Goose vs. Duck Down: Which is the Better Insulator for Your Outdoor Adventures?
When it comes to staying warm on those frigid winter hikes or cold nights camping, choosing the right insulation for your gear is crucial. Two popular options are goose down and duck down, but which one is the better choice for you? And what is Downtek treatment, and how does it impact the sustainability of these materials? Here, we'll explore the differences between goose and duck down, and delve into the sustainability concerns surrounding both.
What is Down?
Before we dive into the differences between goose and duck down, let's first define what down is. Down is the soft, fluffy layer of feathers found underneath the tougher exterior feathers of birds. It is made up of fibers that are thin, strong, and flexible, which allows it to trap and hold warm air close to the body. Down is a natural insulator that is lightweight, compressible, and highly efficient at keeping you warm.
Goose Down vs. Duck Down: What's the Difference?
Both goose and duck down are popular choices for outdoor gear insulation, but there are some key differences between the two.
Warmth: Goose down is generally considered to be warmer than duck down due to its larger cluster size. The larger the down cluster, the better it is at trapping heat and providing insulation. However, this doesn't necessarily mean that goose down is always the warmest option. The warmth of down also depends on its fill power, which is a measure of how much space one ounce of down takes up. A higher fill power means that the down has a higher loft and is able to trap more warm air, resulting in better insulation.
Quality: Goose down is generally considered to be of higher quality than duck down due to its larger cluster size and higher fill power. However, this doesn't mean that all goose down is of higher quality than all duck down. The quality of down also depends on the specific species of bird it comes from and the conditions in which it is collected.
Price: Because goose down is generally considered to be of higher quality than duck down, it is also generally more expensive. However, this doesn't mean that you can't find high-quality duck down at a lower price point. It's important to look at the specific fill power and quality of the down, rather than just the type of bird it comes from, when making your purchasing decision.
When ordinary down comes into contact with water, droplets of water stick to the down fibers. Such wet down loses its ability to heat - the air cushions that take care of the thermal insulation disappear. However, if moisture comes into contact with down that has been treated with DownTek, it hits a barrier on the surface of the down over which it slides down. This leaves the individual fibres dry, able to insulate effectively.
Down treated with DownTek absorbs 30% less moisture than untreated down, stays dry over 900% longer than untreated down and dries 5x faster than conventional down.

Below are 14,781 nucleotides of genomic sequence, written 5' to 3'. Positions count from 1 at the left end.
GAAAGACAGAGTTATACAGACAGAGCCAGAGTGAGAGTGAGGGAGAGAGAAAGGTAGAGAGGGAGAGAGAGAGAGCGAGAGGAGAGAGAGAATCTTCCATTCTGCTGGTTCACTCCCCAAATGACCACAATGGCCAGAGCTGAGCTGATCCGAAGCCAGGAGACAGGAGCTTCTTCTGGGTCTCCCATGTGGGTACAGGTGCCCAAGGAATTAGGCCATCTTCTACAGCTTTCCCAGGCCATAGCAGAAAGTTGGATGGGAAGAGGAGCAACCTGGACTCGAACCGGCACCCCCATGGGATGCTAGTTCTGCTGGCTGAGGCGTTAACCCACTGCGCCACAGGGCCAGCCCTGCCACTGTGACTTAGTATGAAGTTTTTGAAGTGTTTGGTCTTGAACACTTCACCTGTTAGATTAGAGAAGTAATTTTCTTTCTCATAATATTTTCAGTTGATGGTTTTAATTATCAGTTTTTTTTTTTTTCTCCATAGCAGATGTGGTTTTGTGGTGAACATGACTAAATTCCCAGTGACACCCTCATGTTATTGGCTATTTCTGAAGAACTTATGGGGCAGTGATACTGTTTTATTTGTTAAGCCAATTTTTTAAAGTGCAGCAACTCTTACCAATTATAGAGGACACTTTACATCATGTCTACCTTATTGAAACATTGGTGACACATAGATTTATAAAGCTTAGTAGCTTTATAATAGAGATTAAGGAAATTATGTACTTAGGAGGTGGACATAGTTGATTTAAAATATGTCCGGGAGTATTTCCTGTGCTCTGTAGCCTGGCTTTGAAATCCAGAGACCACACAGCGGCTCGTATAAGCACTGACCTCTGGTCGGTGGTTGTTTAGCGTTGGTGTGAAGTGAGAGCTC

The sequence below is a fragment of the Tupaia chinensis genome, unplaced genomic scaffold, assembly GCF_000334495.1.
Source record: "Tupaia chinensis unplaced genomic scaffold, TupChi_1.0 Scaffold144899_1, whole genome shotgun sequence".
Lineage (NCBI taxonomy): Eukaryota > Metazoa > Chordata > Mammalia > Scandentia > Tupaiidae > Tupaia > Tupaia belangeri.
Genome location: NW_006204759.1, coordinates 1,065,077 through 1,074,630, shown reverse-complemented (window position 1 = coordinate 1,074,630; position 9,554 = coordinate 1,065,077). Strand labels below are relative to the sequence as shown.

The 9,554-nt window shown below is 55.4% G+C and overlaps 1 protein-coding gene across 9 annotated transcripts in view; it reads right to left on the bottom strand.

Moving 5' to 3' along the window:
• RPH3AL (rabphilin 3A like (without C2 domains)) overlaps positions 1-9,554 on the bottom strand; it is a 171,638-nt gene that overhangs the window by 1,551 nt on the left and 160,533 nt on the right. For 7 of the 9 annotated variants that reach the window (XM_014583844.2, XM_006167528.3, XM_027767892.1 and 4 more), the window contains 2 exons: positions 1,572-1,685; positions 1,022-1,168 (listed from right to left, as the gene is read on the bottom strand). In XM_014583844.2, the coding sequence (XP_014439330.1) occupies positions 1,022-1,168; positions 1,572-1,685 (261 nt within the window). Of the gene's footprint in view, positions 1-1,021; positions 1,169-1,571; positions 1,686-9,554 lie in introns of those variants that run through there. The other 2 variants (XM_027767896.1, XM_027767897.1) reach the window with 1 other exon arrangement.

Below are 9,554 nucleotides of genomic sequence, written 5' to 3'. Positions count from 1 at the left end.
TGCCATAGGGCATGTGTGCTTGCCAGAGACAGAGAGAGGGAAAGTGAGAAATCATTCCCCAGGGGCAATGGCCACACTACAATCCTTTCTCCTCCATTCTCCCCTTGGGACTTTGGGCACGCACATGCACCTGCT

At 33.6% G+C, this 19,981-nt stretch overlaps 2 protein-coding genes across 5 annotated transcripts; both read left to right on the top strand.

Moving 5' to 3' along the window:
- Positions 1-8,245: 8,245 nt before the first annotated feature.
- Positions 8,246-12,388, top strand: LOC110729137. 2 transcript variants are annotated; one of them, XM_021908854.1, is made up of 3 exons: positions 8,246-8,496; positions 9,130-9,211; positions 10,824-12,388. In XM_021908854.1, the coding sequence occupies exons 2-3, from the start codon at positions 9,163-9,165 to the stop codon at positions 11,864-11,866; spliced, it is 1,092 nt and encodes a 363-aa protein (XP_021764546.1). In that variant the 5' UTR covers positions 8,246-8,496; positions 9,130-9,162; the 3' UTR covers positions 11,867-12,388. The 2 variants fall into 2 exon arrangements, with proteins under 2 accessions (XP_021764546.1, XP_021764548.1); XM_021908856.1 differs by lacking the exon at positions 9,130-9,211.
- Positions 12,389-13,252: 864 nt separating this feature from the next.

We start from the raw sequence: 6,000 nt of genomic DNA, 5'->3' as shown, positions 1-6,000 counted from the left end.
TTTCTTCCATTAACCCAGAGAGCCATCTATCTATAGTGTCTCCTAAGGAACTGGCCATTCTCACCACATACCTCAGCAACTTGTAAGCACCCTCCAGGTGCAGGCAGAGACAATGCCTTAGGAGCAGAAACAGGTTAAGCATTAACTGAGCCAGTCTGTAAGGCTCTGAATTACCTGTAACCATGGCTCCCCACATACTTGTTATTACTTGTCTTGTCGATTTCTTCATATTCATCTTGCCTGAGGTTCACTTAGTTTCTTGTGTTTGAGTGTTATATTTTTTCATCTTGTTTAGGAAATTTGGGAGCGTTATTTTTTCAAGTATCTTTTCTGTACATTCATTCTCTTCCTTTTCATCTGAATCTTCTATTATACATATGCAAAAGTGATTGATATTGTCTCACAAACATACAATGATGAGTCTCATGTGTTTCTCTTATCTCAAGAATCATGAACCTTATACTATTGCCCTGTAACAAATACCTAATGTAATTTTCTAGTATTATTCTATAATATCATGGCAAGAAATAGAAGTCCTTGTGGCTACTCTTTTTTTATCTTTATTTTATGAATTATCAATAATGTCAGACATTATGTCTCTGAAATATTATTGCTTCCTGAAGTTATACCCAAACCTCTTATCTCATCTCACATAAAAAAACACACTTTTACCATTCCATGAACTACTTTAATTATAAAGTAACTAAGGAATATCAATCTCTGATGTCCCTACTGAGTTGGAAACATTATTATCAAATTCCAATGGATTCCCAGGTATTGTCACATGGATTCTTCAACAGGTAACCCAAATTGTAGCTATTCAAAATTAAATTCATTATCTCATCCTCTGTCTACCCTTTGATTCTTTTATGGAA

These properties also make it easier to care for down-filled products, which can be machine-washed without degrading the finish. DownTek states that a down jacket with is able to withstand up to five washes without degrading the quality of the down. However, down jackets really only need to be washed in exceptional circumstances.
The DownTek treatment can be used on both goose and duck down. In most of our products we use goose down, which has slightly better properties than duck down. Their ability to heat is similar, but duck down contains oils without which their structure would break down. If duck down gets wet, it may be accompanied by a typical mild smell.
With DownTek, however, this unwanted effect is also minimised - this treatment both prevents moisture from penetrating to the down fibres and acts as a barrier through which this typical odour does not penetrate as intensely.
When it comes to sustainability, there are a few concerns to consider when choosing between goose and duck down.
Animal welfare: Both goose and duck down can be sourced ethically or inhumanely, so it's important to look for brands that prioritize animal welfare. Choose brands that use down that is sourced from birds that have been raised for food and that have not been live-plucked or force-fed. Look for certifications such as the Responsible Down Standard (RDS), which ensures that the down used in a product has been sourced in a humane and environmentally responsible manner.
Environmental impact: The environmental impact of down production depends on the specific conditions in which the birds are raised and the down is collected. Both goose and duck down can have a negative impact on the environment if they are produced in an unsustainable manner.
Durability: Goose down is generally considered to be more durable than duck down, meaning it can last longer and maintain its insulating properties for a longer period of time. However, both goose and duck down can become less effective over time as the down clusters start to break down and lose their ability to trap warm air. To extend the lifespan of your down gear, be sure to properly care for it by washing it gently and using a down detergent, and avoid exposing it to extreme heat or moisture.
In conclusion, both goose and duck down can be excellent choices for insulation in outdoor gear, but there are some key differences to consider. Goose down is generally considered to be warmer, of higher quality, and more durable than duck down, but it is also generally more expensive. Downtek treatment can help to protect down from moisture, but it's important to consider the sustainability concerns surrounding both goose and duck down and choose brands that prioritize animal welfare and environmental responsibility.